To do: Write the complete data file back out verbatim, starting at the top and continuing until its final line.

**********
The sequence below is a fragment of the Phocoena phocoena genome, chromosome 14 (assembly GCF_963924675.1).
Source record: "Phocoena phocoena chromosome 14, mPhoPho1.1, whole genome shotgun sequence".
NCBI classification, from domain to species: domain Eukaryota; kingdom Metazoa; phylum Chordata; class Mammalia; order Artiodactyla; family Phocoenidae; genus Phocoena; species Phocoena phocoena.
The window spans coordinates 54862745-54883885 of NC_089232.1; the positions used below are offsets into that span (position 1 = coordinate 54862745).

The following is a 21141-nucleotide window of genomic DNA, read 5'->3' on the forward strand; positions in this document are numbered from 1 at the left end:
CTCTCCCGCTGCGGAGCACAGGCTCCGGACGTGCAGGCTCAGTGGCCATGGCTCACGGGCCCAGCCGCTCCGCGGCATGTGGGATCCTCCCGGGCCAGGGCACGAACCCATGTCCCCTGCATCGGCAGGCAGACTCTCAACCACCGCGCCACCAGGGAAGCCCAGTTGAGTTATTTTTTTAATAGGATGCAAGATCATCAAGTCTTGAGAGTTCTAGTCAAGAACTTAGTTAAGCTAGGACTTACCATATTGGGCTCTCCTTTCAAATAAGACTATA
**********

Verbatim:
The sequence below is a fragment of the Phocoena phocoena genome, chromosome 14 (assembly GCF_963924675.1).
Source record: "Phocoena phocoena chromosome 14, mPhoPho1.1, whole genome shotgun sequence".
NCBI classification, from domain to species: domain Eukaryota; kingdom Metazoa; phylum Chordata; class Mammalia; order Artiodactyla; family Phocoenidae; genus Phocoena; species Phocoena phocoena.
The window spans coordinates 54862745-54883885 of NC_089232.1; the positions used below are offsets into that span (position 1 = coordinate 54862745).

The following is a 21141-nucleotide window of genomic DNA, read 5'->3' on the forward strand; positions in this document are numbered from 1 at the left end:
CTCTCCCGCTGCGGAGCACAGGCTCCGGACGTGCAGGCTCAGTGGCCATGGCTCACGGGCCCAGCCGCTCCGCGGCATGTGGGATCCTCCCGGGCCAGGGCACGAACCCATGTCCCCTGCATCGGCAGGCAGACTCTCAACCACCGCGCCACCAGGGAAGCCCAGTTGAGTTATTTTTTTAATAGGATGCAAGATCATCAAGTCTTGAGAGTTCTAGTCAAGAACTTAGTTAAGCTAGGACTTACCATATTGGGCTCTCCTTTCAAATAAGACTATA